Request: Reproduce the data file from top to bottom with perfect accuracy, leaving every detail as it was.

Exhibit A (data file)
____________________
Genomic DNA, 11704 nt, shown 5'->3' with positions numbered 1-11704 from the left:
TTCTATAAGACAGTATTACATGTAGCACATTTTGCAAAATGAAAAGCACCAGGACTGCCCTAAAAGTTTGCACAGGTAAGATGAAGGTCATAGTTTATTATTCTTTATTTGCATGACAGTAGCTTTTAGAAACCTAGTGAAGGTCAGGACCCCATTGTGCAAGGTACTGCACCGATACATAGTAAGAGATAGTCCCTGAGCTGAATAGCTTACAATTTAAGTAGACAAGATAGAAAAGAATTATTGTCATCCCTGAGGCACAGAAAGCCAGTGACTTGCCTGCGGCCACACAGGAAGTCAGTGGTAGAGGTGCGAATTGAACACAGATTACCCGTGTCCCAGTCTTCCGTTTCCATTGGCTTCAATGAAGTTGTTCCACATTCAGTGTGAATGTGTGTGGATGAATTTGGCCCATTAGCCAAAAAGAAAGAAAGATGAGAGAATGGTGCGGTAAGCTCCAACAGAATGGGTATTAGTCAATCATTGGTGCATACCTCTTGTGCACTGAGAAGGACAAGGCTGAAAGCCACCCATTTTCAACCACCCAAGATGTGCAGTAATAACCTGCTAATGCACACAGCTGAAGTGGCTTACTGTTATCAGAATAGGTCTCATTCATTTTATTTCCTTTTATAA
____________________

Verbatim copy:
Genomic DNA, 11704 nt, shown 5'->3' with positions numbered 1-11704 from the left:
TTCTATAAGACAGTATTACATGTAGCACATTTTGCAAAATGAAAAGCACCAGGACTGCCCTAAAAGTTTGCACAGGTAAGATGAAGGTCATAGTTTATTATTCTTTATTTGCATGACAGTAGCTTTTAGAAACCTAGTGAAGGTCAGGACCCCATTGTGCAAGGTACTGCACCGATACATAGTAAGAGATAGTCCCTGAGCTGAATAGCTTACAATTTAAGTAGACAAGATAGAAAAGAATTATTGTCATCCCTGAGGCACAGAAAGCCAGTGACTTGCCTGCGGCCACACAGGAAGTCAGTGGTAGAGGTGCGAATTGAACACAGATTACCCGTGTCCCAGTCTTCCGTTTCCATTGGCTTCAATGAAGTTGTTCCACATTCAGTGTGAATGTGTGTGGATGAATTTGGCCCATTAGCCAAAAAGAAAGAAAGATGAGAGAATGGTGCGGTAAGCTCCAACAGAATGGGTATTAGTCAATCATTGGTGCATACCTCTTGTGCACTGAGAAGGACAAGGCTGAAAGCCACCCATTTTCAACCACCCAAGATGTGCAGTAATAACCTGCTAATGCACACAGCTGAAGTGGCTTACTGTTATCAGAATAGGTCTCATTCATTTTATTTCCTTTTATAA